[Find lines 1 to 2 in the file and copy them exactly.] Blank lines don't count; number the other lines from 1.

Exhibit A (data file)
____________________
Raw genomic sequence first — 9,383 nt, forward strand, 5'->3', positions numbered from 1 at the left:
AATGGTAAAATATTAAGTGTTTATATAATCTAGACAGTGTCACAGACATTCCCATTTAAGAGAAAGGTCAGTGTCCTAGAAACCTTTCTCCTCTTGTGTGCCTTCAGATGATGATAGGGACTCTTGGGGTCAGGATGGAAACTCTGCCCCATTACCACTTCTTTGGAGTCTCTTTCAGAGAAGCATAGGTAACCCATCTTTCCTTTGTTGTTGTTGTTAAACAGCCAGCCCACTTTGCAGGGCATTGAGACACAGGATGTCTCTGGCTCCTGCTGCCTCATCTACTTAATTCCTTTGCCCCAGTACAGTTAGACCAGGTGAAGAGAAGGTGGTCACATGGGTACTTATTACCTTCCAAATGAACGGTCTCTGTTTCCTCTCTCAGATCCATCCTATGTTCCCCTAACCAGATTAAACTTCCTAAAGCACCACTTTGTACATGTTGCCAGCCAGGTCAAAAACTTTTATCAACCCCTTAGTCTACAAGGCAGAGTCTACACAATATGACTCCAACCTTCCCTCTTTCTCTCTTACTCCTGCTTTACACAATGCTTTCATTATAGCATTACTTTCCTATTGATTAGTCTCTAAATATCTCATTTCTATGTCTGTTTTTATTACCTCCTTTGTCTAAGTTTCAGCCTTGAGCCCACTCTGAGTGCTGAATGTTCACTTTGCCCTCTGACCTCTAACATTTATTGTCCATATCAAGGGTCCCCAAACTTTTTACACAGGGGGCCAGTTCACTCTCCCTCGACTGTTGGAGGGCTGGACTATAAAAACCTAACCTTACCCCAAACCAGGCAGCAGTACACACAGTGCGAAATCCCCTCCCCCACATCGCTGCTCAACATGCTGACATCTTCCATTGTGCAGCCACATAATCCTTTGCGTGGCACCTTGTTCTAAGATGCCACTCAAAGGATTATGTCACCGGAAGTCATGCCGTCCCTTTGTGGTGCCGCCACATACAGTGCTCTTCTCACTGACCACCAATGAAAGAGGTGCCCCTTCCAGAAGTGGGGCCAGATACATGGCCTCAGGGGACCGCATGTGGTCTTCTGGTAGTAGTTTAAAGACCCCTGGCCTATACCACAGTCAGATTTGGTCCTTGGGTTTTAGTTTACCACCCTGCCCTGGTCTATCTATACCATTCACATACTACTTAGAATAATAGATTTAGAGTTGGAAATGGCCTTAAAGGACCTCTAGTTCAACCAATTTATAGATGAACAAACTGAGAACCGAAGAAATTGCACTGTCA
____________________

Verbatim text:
Raw genomic sequence first — 9,383 nt, forward strand, 5'->3', positions numbered from 1 at the left:
AATGGTAAAATATTAAGTGTTTATATAATCTAGACAGTGTCACAGACATTCCCATTTAAGAGAAAGGTCAGTGTCCTAGAAACCTTTCTCCTCTTGTGTGCCTTCAGATGATGATAGGGACTCTTGGGGTCAGGATGGAAACTCTGCCCCATTACCACTTCTTTGGAGTCTCTTTCAGAGAAGCATAGGTAACCCATCTTTCCTTTGTTGTTGTTGTTAAACAGCCAGCCCACTTTGCAGGGCATTGAGACACAGGATGTCTCTGGCTCCTGCTGCCTCATCTACTTAATTCCTTTGCCCCAGTACAGTTAGACCAGGTGAAGAGAAGGTGGTCACATGGGTACTTATTACCTTCCAAATGAACGGTCTCTGTTTCCTCTCTCAGATCCATCCTATGTTCCCCTAACCAGATTAAACTTCCTAAAGCACCACTTTGTACATGTTGCCAGCCAGGTCAAAAACTTTTATCAACCCCTTAGTCTACAAGGCAGAGTCTACACAATATGACTCCAACCTTCCCTCTTTCTCTCTTACTCCTGCTTTACACAATGCTTTCATTATAGCATTACTTTCCTATTGATTAGTCTCTAAATATCTCATTTCTATGTCTGTTTTTATTACCTCCTTTGTCTAAGTTTCAGCCTTGAGCCCACTCTGAGTGCTGAATGTTCACTTTGCCCTCTGACCTCTAACATTTATTGTCCATATCAAGGGTCCCCAAACTTTTTACACAGGGGGCCAGTTCACTCTCCCTCGACTGTTGGAGGGCTGGACTATAAAAACCTAACCTTACCCCAAACCAGGCAGCAGTACACACAGTGCGAAATCCCCTCCCCCACATCGCTGCTCAACATGCTGACATCTTCCATTGTGCAGCCACATAATCCTTTGCGTGGCACCTTGTTCTAAGATGCCACTCAAAGGATTATGTCACCGGAAGTCATGCCGTCCCTTTGTGGTGCCGCCACATACAGTGCTCTTCTCACTGACCACCAATGAAAGAGGTGCCCCTTCCAGAAGTGGGGCCAGATACATGGCCTCAGGGGACCGCATGTGGTCTTCTGGTAGTAGTTTAAAGACCCCTGGCCTATACCACAGTCAGATTTGGTCCTTGGGTTTTAGTTTACCACCCTGCCCTGGTCTATCTATACCATTCACATACTACTTAGAATAATAGATTTAGAGTTGGAAATGGCCTTAAAGGACCTCTAGTTCAACCAATTTATAGATGAACAAACTGAGAACCGAAGAAATTGCACTGTCA